In Part 1 of my 2019 SHOT Show After Action Report I mentioned the Ruger 10/22 Competition Rifle from the Ruger Custom Shop division. This is not the only new 22LR rimfire rifle to be seen at SHOT Show 2019. I actually come across several.
I stumbled upon a new rifle from Winchester dubbed the Wildcat 22. On the surface, this looks like a 10/22 inspired copy based on the rotary magazine, but once you see it being disassembled, you can tell it is definitely not a 10/22 clone or copy.
The Wildcat 22 receiver consists of an upper receiver (with the barrel) and the lower receiver (which contains the bolt and the trigger). The lower receiver drops out to reveal the straight pull bolt and a striker fire design.
The rifle appears to use 10/22-style rotary magazines. Winchester did not say it is Ruger 10/22 magazine compatible, but they simply say that the Wildcat 22 is compatible with aftermarket 10/22 magazines.
The upper receiver has an integral Picatinny rail and the stock also has a small Picatinny rail for accessories. It also allows for cleaning from the chamber thanks to a cleaning rod channel in the rear of the receiver.
This rifle is very interesting in terms of design. It has an MSRP of $249.99 making it aligned right against the Ruger 10/22 base models. The real question is will rimfire shoppers decide to pass on a 10/22 and aftermarket upgrades for the Winchester Wildcat 22?
One rimfire rifle that I did specifically seek out is the recently announced CZ 457 which succeeds the CZ 455.
CZ made a few enhancements to the CZ 455 and made enough changes that from what I understand makes the 457 incompatible with stocks and triggers for the 455. Dimensionally the 457 action is shorter than the 455, as well as lighter.
The trigger has been improved slightly over the 455, but not much in terms of how it feels (at least to me). The bolt lift is now 60 degrees, which honestly doesn’t mean much to me since I haven’t had issues with the 455. But the new bolt lift angle will help to clear bigger scope bells.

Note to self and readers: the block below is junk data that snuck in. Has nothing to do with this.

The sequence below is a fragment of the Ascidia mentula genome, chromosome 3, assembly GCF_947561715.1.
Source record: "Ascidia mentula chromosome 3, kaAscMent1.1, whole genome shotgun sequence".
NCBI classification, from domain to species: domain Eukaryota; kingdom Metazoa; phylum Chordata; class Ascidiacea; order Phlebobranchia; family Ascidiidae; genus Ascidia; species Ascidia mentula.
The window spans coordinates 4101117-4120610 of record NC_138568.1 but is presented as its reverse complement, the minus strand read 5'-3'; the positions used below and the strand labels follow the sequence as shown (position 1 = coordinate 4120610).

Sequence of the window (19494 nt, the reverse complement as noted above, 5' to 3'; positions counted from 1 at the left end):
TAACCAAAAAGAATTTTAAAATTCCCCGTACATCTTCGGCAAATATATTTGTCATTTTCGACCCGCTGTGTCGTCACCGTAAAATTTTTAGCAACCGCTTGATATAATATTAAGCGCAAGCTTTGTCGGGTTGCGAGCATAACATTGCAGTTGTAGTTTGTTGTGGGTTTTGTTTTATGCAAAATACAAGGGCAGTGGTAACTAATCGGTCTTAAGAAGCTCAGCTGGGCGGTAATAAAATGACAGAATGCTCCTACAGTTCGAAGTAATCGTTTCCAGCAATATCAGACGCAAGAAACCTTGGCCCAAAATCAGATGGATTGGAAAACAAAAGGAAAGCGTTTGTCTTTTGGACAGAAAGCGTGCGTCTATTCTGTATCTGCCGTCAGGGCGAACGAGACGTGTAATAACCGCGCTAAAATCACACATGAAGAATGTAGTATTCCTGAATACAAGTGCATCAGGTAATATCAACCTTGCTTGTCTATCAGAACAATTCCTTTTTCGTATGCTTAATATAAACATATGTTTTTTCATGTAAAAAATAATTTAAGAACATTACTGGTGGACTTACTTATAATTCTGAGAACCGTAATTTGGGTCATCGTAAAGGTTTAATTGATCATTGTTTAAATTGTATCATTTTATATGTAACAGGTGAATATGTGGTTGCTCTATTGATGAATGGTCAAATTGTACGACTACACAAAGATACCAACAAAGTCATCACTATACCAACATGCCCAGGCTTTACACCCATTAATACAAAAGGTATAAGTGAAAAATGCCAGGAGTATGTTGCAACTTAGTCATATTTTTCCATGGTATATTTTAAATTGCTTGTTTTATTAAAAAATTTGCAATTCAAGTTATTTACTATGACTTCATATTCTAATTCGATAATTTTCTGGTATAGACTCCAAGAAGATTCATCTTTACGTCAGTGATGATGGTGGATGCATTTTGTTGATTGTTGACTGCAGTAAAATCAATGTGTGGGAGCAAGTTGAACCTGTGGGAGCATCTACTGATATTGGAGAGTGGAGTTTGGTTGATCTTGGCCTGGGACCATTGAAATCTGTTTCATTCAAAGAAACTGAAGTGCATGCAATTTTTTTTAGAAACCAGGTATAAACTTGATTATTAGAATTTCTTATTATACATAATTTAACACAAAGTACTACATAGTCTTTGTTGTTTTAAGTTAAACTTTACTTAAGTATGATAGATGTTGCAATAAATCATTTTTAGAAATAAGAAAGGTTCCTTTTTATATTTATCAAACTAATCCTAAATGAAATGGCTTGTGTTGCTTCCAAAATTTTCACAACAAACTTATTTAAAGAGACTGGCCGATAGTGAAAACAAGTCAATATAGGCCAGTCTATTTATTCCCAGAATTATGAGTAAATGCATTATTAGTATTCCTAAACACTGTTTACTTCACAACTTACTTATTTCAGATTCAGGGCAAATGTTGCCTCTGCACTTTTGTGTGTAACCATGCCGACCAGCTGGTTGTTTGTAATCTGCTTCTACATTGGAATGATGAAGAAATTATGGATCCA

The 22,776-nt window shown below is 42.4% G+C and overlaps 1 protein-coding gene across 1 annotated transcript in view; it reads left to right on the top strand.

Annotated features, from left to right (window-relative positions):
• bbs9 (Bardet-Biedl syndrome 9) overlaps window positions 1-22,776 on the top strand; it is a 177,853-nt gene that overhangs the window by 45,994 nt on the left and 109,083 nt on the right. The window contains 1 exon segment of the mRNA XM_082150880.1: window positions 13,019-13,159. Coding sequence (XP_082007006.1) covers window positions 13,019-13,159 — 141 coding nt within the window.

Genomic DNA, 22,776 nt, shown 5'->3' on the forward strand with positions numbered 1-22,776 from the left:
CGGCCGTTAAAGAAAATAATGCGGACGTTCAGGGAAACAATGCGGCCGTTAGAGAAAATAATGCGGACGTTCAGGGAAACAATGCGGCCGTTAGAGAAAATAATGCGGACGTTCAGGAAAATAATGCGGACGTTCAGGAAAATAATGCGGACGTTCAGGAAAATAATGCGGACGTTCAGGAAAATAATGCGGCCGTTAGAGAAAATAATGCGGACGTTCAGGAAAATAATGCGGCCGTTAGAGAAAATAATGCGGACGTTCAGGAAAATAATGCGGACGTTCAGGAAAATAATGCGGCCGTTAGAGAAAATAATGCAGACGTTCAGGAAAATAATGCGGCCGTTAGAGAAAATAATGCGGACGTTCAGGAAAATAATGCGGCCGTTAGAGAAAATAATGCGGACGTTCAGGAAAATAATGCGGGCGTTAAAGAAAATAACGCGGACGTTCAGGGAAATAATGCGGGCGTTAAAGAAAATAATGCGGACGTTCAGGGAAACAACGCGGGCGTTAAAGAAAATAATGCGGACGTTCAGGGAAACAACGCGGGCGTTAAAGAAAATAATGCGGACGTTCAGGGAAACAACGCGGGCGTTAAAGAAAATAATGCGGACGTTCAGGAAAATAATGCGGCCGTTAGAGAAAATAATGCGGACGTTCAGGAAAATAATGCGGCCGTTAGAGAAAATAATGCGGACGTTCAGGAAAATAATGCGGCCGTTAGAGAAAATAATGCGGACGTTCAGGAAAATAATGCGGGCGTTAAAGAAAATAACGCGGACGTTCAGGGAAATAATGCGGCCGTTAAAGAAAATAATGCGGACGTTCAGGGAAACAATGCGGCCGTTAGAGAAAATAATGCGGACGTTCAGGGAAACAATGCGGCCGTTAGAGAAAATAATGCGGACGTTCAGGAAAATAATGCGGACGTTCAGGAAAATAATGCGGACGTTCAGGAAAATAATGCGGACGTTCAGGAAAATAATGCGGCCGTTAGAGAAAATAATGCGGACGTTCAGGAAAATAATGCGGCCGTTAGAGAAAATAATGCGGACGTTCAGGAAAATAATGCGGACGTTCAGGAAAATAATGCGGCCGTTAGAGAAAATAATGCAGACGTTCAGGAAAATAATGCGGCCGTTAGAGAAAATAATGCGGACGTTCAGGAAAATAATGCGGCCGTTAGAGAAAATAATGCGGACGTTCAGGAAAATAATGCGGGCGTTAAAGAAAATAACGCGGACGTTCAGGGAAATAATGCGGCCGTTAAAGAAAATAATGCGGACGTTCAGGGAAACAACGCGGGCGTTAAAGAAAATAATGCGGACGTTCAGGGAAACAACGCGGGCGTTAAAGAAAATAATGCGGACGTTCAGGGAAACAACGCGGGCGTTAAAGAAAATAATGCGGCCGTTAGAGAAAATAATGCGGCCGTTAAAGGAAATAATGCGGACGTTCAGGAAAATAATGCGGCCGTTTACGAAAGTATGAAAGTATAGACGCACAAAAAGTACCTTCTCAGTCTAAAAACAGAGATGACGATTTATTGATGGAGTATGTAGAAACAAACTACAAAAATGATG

The one specific change going to the CZ 457 from the previous 455 is the safety.
The safety on the CZ 457 is a more traditional push to fire (unset/unsafe) safety lever design along the receiver as opposed to the older style push to set safe on the bolt design. Given that my CZ 455 is strictly a range rifle with no intent on hunting, the manual safety is an after thought and I never use it, as the safety is simply remove magazine and unload, and use an Empty Chamber Indicator.
But for the field shooters, the new safety design on the CZ 457 is a much needed change.
Only a couple CZ 457 variants have made it to retailers that I have seen. Once more 457 units start to make it to retailers, we will see how the prices are. The most notable for myself and many others will be the CZ 457 ProVarmint Suppressor-Ready, which is the replacement to the ever popular (and now discontinued) CZ 455 Varmint Tacticool Supressor-Ready. This version comes with a heavy bull barrel contour which is favored for accuracy.
Then of course there is the CZ 457 Varmint Precision Trainer Camo, which is the same as the CZ 455 Varmint Precision Trainer Camo, except for all of the CZ 457 upgrades/changes with the same Manners Stock.
From what I can tell, it appears the prices of the 457 are higher than the 455 across the variants. The price for a CZ 455 Varmint Tacticool at most retailers was right at $500 USD. We will soon see how much the CZ 457 ProVarmint sells for in the next couple of months.